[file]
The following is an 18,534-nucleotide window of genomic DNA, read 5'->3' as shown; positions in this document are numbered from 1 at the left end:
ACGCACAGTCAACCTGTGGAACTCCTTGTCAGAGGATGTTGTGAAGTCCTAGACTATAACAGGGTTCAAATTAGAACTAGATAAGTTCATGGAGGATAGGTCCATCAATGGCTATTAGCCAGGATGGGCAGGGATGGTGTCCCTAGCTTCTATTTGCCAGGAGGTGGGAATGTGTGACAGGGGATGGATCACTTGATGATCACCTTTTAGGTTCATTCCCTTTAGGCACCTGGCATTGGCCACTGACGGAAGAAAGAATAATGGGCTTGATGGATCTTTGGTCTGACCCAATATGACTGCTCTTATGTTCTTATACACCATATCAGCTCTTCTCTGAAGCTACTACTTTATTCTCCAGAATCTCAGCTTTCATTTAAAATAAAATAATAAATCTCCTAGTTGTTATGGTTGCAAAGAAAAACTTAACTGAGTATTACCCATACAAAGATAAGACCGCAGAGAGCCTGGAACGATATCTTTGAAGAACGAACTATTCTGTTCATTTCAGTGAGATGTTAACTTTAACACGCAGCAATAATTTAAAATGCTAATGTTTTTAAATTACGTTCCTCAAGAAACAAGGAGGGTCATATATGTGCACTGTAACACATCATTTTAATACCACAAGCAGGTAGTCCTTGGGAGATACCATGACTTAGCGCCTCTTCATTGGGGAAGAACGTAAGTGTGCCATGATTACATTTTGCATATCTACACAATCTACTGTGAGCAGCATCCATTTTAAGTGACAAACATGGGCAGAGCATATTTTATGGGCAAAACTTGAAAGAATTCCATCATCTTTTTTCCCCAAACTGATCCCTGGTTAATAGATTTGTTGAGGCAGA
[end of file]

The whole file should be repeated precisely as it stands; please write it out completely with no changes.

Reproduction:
The following is an 18,534-nucleotide window of genomic DNA, read 5'->3' as shown; positions in this document are numbered from 1 at the left end:
ACGCACAGTCAACCTGTGGAACTCCTTGTCAGAGGATGTTGTGAAGTCCTAGACTATAACAGGGTTCAAATTAGAACTAGATAAGTTCATGGAGGATAGGTCCATCAATGGCTATTAGCCAGGATGGGCAGGGATGGTGTCCCTAGCTTCTATTTGCCAGGAGGTGGGAATGTGTGACAGGGGATGGATCACTTGATGATCACCTTTTAGGTTCATTCCCTTTAGGCACCTGGCATTGGCCACTGACGGAAGAAAGAATAATGGGCTTGATGGATCTTTGGTCTGACCCAATATGACTGCTCTTATGTTCTTATACACCATATCAGCTCTTCTCTGAAGCTACTACTTTATTCTCCAGAATCTCAGCTTTCATTTAAAATAAAATAATAAATCTCCTAGTTGTTATGGTTGCAAAGAAAAACTTAACTGAGTATTACCCATACAAAGATAAGACCGCAGAGAGCCTGGAACGATATCTTTGAAGAACGAACTATTCTGTTCATTTCAGTGAGATGTTAACTTTAACACGCAGCAATAATTTAAAATGCTAATGTTTTTAAATTACGTTCCTCAAGAAACAAGGAGGGTCATATATGTGCACTGTAACACATCATTTTAATACCACAAGCAGGTAGTCCTTGGGAGATACCATGACTTAGCGCCTCTTCATTGGGGAAGAACGTAAGTGTGCCATGATTACATTTTGCATATCTACACAATCTACTGTGAGCAGCATCCATTTTAAGTGACAAACATGGGCAGAGCATATTTTATGGGCAAAACTTGAAAGAATTCCATCATCTTTTTTCCCCAAACTGATCCCTGGTTAATAGATTTGTTGAGGCAGA